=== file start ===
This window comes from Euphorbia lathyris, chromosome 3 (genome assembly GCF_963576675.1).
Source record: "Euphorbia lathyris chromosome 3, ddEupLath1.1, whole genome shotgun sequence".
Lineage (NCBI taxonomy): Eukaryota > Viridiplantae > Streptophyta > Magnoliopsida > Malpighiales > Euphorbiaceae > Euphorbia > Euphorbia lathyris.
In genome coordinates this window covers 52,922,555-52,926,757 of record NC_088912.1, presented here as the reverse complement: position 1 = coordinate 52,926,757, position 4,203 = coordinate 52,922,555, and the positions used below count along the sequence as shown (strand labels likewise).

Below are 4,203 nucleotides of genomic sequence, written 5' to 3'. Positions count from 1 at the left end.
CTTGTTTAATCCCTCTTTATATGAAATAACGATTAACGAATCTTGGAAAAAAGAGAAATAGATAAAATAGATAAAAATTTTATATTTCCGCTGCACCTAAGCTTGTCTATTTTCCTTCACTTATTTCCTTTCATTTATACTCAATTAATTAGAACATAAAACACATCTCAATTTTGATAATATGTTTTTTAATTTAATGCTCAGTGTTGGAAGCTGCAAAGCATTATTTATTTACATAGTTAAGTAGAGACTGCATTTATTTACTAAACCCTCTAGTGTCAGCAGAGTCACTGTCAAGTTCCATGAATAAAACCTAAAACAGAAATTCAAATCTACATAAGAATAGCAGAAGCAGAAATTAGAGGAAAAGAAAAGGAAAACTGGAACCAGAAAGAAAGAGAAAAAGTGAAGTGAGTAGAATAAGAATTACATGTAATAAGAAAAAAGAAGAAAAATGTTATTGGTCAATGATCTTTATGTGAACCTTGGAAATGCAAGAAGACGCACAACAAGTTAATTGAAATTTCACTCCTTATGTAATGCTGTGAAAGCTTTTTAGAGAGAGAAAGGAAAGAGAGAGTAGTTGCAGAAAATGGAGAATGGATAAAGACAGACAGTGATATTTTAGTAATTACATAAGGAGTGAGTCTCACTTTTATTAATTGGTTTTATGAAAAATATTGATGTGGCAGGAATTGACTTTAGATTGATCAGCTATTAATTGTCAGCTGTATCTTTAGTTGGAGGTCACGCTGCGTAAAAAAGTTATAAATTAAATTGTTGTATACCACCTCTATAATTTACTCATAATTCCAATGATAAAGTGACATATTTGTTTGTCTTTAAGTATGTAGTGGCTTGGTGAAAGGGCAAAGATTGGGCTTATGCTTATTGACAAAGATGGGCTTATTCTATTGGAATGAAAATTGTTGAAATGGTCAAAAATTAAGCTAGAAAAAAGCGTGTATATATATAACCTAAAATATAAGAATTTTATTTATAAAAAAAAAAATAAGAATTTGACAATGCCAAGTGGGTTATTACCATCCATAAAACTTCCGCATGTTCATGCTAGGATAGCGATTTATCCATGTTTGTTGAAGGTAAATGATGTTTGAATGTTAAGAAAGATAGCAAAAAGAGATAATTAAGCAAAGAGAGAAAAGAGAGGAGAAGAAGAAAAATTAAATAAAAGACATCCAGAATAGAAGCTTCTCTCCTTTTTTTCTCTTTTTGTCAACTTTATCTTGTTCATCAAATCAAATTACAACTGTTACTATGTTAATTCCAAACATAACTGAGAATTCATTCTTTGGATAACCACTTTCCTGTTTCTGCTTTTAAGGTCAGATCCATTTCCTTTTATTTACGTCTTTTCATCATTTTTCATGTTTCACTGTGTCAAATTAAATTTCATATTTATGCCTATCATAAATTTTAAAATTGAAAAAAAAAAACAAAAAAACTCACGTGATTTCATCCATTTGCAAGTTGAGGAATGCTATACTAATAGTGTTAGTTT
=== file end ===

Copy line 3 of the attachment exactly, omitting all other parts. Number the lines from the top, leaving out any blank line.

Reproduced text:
Lineage (NCBI taxonomy): Eukaryota > Viridiplantae > Streptophyta > Magnoliopsida > Malpighiales > Euphorbiaceae > Euphorbia > Euphorbia lathyris.